Nano-risk Science: application of toxicogenomics in an adverse outcome pathway framework for risk assessment of multi-walled carbon nanotubes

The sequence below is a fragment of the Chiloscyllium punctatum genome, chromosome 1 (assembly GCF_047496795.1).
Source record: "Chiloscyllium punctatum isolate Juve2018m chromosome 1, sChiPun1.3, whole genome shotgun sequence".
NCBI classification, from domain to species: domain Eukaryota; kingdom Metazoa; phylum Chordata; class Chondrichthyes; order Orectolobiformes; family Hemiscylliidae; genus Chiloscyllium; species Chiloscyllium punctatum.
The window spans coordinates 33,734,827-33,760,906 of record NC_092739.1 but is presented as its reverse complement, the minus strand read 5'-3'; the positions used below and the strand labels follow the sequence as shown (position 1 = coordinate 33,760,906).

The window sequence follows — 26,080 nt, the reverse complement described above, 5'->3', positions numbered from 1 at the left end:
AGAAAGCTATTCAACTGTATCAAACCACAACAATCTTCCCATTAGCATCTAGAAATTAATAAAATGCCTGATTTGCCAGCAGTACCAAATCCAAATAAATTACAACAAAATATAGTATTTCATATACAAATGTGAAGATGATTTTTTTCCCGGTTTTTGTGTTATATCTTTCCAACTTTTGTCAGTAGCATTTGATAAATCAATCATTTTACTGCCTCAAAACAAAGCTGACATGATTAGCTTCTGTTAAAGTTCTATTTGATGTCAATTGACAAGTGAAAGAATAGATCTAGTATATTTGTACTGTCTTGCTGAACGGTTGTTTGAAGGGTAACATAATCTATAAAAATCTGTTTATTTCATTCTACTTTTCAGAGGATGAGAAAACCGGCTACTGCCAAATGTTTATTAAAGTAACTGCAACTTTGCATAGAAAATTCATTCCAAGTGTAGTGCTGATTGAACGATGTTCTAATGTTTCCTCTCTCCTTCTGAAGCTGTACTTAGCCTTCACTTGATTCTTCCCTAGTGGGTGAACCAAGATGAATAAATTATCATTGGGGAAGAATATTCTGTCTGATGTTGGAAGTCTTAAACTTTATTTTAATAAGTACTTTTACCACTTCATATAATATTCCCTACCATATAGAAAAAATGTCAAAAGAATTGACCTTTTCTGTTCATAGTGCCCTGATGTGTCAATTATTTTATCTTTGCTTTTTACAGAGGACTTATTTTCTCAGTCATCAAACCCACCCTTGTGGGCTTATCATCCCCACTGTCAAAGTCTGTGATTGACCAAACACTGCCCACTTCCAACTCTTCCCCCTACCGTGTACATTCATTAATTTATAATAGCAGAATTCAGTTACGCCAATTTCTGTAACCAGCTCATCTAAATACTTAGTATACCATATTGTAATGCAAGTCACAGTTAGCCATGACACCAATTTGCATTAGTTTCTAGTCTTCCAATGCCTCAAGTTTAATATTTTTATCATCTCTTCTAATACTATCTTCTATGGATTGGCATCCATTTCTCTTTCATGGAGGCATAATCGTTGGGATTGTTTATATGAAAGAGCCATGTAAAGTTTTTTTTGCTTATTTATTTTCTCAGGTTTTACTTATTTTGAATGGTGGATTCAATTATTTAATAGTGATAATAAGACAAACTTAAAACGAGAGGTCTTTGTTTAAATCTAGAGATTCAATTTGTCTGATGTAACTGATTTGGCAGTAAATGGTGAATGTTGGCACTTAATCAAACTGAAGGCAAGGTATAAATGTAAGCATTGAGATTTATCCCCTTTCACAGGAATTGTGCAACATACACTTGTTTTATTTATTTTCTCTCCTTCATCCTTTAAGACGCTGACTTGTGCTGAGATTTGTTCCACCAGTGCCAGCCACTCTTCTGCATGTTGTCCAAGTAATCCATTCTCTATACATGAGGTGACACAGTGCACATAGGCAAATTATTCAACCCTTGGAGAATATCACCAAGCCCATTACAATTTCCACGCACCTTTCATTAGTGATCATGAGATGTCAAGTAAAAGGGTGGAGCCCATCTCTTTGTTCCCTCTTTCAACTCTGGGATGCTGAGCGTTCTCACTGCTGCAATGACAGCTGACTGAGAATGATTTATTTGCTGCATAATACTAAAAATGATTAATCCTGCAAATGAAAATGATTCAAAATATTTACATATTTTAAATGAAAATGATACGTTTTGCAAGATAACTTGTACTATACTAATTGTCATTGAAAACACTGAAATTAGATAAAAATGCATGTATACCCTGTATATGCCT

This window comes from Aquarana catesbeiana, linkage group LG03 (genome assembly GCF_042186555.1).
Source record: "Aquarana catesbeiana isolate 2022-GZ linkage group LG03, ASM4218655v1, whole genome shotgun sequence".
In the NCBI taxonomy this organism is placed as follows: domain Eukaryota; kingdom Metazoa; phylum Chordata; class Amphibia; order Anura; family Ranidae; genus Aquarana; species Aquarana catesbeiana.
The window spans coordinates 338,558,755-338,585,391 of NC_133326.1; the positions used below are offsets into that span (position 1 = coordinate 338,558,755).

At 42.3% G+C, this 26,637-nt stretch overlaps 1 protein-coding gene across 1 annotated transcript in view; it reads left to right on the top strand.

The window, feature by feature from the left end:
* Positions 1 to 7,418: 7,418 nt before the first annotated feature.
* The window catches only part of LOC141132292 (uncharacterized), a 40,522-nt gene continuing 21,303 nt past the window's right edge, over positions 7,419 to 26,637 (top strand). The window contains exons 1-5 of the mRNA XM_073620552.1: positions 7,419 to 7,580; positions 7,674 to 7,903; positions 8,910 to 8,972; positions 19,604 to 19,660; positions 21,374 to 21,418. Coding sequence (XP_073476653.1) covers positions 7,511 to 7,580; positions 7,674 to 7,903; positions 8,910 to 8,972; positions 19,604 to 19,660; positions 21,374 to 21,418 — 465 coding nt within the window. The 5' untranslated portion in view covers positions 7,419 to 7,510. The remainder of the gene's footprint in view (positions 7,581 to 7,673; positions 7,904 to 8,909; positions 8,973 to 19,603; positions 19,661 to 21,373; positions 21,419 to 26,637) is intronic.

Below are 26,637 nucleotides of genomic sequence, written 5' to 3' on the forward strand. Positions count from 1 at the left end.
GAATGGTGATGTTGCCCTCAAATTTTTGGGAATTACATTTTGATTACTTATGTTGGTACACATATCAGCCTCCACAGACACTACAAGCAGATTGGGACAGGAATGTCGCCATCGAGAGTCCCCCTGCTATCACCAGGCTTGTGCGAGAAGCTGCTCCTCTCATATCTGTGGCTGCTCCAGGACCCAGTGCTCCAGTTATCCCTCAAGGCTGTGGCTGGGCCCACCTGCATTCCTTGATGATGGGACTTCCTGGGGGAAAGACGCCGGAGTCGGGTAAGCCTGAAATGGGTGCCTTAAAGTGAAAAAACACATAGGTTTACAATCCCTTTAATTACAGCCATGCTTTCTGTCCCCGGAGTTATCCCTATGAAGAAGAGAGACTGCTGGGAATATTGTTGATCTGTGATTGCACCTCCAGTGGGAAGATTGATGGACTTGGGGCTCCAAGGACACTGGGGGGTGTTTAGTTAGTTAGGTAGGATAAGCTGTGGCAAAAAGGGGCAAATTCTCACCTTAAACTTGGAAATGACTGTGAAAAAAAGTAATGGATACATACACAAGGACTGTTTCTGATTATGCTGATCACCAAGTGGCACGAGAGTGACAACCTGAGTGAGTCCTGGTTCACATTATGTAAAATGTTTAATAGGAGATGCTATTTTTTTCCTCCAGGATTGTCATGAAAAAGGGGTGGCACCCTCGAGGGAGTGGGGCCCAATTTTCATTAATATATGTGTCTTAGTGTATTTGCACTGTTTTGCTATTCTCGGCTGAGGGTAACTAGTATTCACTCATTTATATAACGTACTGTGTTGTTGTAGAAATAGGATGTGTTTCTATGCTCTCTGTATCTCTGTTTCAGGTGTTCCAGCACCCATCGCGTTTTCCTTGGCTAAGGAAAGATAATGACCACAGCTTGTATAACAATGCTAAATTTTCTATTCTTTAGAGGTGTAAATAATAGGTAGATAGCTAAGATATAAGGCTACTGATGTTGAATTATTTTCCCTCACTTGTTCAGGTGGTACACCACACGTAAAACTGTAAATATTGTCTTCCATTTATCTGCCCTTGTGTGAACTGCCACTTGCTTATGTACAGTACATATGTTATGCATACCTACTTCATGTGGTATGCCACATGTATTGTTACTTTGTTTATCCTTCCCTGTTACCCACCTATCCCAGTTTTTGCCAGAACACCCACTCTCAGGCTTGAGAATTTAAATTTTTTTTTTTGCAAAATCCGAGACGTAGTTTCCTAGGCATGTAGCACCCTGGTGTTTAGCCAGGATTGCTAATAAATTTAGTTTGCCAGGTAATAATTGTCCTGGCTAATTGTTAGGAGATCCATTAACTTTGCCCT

Multi-walled carbon nanotubes (MWCNTs) are new manufactured nanomaterials with a wide spectrum of commercial applications. To address the hypothesis that MWCNTs cause persistent pulmonary pathology, C57BL/6J mice were exposed by pharyngeal aspiration to 10, 20, 40 or 80 μg of MWCNTs (mean dimensions of 3.9 μm × 49 nm) or vehicle. Lungs were preserved at 1, 7, 28 and 56 days post- exposure to determine the potential regions and target cells for impact by MWCNT lung burden. Morphometric measurement of Sirius Red staining was used to assess the connective tissue response. At 56 days post-exposure, 68.7 ± 3.9, 7.5 ± 1.9 and 22.0 ± 5.1 percent (mean ± SE, N = 8) of the MWCNT lung burden were in alveolar macrophages, alveolar tissue and granulomatous lesions, respectively. The subpleural tissues contained 1.6% of the MWCNT lung burden. No MWCNTs were found in the airways at 7, 28 or 56 days after aspiration The connective tissue in the alveolar interstitium demonstrated a progressive increase in thickness over time in the 80 μg exposure group (0.12 ± 0.01, 0.12 ± 0.01, 0.16 ± 0.01 and 0.19 ± 0.01 μm for 1, 7, 28 and 56 days post-exposure (mean ± SE, N = 8)). Dose-response determined at 56 days post-exposure for the average thickness of connective tissue in alveolar septa was 0.11 ± 0.01, 0.14 ± .02, 0.14 ± 0.01, 0.16 ± 0.01 and 0.19 ± 0.01 μm (mean ± SE, N = 8) for vehicle, 10, 20, 40 and 80 μg dose groups, respectively. The distribution of lung burden was predominately within alveolar macrophages with approximately 8% delivery to the alveolar septa, and a smaller but potentially significant burden to the subpleural tissues. Despite the relatively low fraction of the lung burden being delivered to the alveolar tissue, the average thickness of connective tissue in the alveolar septa was increased over vehicle control by 45% in the 40 μg and 73% in the 80 μg exposure groups. The results demonstrate that MWCNTs have the potential to produce a progressive, fibrotic response in the alveolar tissues of the lungs. However, the increases in connective tissue per μg dose of MWCNTs to the interstitium are significantly less than those previously found for single-walled carbon nanotubes (SWCNTs).